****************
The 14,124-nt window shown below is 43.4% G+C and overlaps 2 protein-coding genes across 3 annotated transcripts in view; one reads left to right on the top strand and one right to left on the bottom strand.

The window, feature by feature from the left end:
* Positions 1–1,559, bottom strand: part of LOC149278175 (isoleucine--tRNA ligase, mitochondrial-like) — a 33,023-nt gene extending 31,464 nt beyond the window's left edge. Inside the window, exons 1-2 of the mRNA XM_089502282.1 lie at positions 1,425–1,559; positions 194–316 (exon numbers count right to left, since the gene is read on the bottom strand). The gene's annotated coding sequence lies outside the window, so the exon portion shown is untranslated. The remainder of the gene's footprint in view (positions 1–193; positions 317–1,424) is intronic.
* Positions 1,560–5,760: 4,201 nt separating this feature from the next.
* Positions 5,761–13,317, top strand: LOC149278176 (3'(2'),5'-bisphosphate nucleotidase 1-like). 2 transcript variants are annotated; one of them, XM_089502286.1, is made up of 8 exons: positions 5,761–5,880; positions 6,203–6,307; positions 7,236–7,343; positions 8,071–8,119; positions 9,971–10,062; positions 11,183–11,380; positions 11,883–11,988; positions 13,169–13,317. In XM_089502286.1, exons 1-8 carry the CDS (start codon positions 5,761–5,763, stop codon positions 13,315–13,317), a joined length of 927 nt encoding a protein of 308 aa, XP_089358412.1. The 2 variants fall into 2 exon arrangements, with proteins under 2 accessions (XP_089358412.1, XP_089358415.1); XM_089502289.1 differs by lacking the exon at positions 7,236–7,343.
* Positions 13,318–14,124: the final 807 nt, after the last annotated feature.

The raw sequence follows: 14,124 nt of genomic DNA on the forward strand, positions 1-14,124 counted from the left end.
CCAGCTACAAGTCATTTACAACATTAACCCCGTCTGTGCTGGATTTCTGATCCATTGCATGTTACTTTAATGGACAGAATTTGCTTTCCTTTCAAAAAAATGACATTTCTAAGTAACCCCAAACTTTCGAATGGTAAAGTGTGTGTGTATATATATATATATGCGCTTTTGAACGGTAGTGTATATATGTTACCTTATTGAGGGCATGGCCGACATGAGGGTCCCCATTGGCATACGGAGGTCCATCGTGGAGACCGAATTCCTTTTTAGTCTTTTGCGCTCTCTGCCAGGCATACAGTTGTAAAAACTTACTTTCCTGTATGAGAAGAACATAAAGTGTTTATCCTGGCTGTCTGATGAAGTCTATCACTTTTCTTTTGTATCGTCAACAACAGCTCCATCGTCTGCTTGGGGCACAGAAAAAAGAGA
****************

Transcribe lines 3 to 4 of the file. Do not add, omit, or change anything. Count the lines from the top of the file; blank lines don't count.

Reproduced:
* Positions 1–1,559, bottom strand: part of LOC149278175 (isoleucine--tRNA ligase, mitochondrial-like) — a 33,023-nt gene extending 31,464 nt beyond the window's left edge. Inside the window, exons 1-2 of the mRNA XM_089502282.1 lie at positions 1,425–1,559; positions 194–316 (exon numbers count right to left, since the gene is read on the bottom strand). The gene's annotated coding sequence lies outside the window, so the exon portion shown is untranslated. The remainder of the gene's footprint in view (positions 1–193; positions 317–1,424) is intronic.
* Positions 1,560–5,760: 4,201 nt separating this feature from the next.